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Ātmanepada

Also known as: the middle voice

Introduction

All of the verbs we've learned so far are usually called parasmaipada. The word literally means "word for another," and it usually describes two kinds of verbs: verbs of activity (go, walk, wander, ask, stand, steal, find) and verbs used with an object (steal, push, emit). The traditional definition is that the result of the action does not go to the one who acts. So, they are "other-serving" verbs, or verbs for another.

I mention the word parasmaipada as a handy term for the verbs we've studied. In this lesson, we'll study verbs of a different kind. These verbs are called ātmanepada, meaning "word for the self." The traditional definition is that the "fruit of action," meaning the result, goes to the one who acts. Hence, they are "self-serving" verbs, or verbs "for the self."

We can think of the ātmanepada verbs as reflexive verbs since the result of the action, whatever it is, goes back to whatever acted in the first place. For illustration, consider the verb pac, meaning "cook," in the examples below.

Since these new terms are all quite long, I tend to abbreviate them: parasmaipada will be P and ātmanepada will be A. There are some verbs that are both P and A verbs; such verbs mean the same thing regardless of which is used.

Up above, I wrote that these verbs are called ātmanepada because the "fruit of action," meaning the result, goes to the one who acts. But the late Sanskrit scholar Michael Coulson disputes that this is actually the case. Except in a few instances, he writes, the underlying implication is so blurred that it is not worth pursuing. It must rather be taken as a fact of the language that some verbs are found only in the parasmaipada, a few only in the ātmanepada Even if this is the case, it is certainly true that the verbs in ātmanepada are less likely to require an object.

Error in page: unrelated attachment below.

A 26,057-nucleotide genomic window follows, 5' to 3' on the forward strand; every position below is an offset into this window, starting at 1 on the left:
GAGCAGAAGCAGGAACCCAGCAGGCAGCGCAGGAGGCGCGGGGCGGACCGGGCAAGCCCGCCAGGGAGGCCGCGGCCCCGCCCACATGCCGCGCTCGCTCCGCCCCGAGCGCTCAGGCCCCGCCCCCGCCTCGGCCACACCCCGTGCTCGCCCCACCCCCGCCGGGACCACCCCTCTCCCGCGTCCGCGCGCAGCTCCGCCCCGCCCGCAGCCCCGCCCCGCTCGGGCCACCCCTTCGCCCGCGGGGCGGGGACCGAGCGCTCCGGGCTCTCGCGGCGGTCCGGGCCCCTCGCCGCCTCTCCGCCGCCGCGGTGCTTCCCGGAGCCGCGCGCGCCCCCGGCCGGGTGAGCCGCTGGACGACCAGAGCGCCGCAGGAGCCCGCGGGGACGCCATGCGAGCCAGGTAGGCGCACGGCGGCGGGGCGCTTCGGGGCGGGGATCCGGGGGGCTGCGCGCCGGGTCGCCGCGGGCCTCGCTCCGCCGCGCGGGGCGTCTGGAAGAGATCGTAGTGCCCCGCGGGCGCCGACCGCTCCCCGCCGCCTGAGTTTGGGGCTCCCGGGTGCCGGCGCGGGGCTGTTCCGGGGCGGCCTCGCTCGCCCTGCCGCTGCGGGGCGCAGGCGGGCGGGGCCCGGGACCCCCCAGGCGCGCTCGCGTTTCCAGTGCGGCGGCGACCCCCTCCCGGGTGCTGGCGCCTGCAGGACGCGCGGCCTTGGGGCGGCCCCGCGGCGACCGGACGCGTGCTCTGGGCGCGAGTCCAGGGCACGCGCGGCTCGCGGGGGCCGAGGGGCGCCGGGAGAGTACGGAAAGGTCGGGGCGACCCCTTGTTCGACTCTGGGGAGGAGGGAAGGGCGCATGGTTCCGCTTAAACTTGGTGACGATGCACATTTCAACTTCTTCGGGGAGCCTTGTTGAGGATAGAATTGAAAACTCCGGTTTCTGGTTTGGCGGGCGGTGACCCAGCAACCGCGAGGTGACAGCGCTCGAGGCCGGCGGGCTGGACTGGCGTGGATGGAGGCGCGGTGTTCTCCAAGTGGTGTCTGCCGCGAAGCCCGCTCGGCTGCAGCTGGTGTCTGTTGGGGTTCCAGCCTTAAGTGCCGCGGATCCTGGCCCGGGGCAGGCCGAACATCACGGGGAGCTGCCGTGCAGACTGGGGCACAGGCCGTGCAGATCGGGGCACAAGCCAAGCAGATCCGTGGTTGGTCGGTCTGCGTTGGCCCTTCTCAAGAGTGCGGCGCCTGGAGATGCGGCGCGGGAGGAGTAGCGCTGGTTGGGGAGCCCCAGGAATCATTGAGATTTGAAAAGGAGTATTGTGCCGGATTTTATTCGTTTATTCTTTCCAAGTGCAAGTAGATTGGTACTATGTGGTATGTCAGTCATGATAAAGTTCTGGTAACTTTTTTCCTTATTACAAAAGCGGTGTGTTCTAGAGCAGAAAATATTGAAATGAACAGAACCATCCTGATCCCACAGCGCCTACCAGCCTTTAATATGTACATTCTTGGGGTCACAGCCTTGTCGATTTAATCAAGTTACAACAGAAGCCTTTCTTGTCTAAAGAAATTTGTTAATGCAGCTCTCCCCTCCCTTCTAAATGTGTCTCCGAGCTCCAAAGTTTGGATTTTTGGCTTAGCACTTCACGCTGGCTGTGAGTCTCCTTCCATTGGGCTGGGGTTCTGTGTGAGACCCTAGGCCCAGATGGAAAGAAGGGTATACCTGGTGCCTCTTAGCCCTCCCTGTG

The present tense

P and A verbs differ only in their endings. Both P verbs and A verbs are sorted into the ten verb classes, and both P verbs and A verbs form their stems according to the rules we've already seen. Again, the only difference between P and A verbs is in the endings that are used.

The ātmanepada endings are very similar to the parasmaipada endings. You can see this in the behavior of the verb labh, an a+ verb that means "obtain."

labh (a+, A, present tense)
लभ् Singular Dual Plural
Third Person लभते
labhate
लभेते
labhete
लभन्ते
labhante
Second Person लभसे
labhase
लभेथे
labhethe
लभध्वे
labhadhve
First Person लभे
labhe
लभावहे
labhāvahe
लभामहे
labhāmahe

For comparison, here are the endings we've already studied:

gam (a+, P, present tense)
गम् Singular Dual Plural
Third Person गच्छति
gacchati
गच्छन्ति
gacchanti
Second Person गच्छसि
gacchasi
First Person गच्छामि
gacchāmi
गच्छावः
gacchāvaḥ
गच्छामः
gacchāmaḥ

Apart from the change in the 1st person singular, these changes are regular and easy to remember.

Devanagari: Vowel Marking

Recall that Devanagari consonants are automatically followed by the a vowel sound. One such consonant is (ta). This is true for all of the consonants in Devanagari. But how do we write ti or tu? How do we just say t? We do so by adding marks to the original . These marks indicate the type of vowel sound that follows the consonant. All consonants use the same set of marks.

देवनागरी
IAST
ta
ता
ति
ti
ती
तु
tu
तू
तृ
tṛ
तॄ
tṝ
ते
te
तै
tai
तो
to
तौ
tau
तं
taṃ
तः
taḥ
त्
t
र्त
rta

Note that the consonant r can be used like a vowel mark. It is always used this way when it appears in front of consonants.

The single stroke that makes ta become t is called the virāma. The other symbols do not have names, but we could just call them vowel marks for convenience. In Devanagari, vowels appear both as proper letters (like ) and as vowel marks (like ). But the vowel mark is used wherever possible. Even though each vowel has its own Devanagari letter, these letters are only used when a vowel starts a syllable. As you can imagine, this fact makes these letters quite rare.

Devanagari is one of many scripts that use consonants with a "default" vowel sound. Such a script is called an abugida. The word "abugida" comes from from Ge'ez, a Semitic language once spoken in Ethiopia.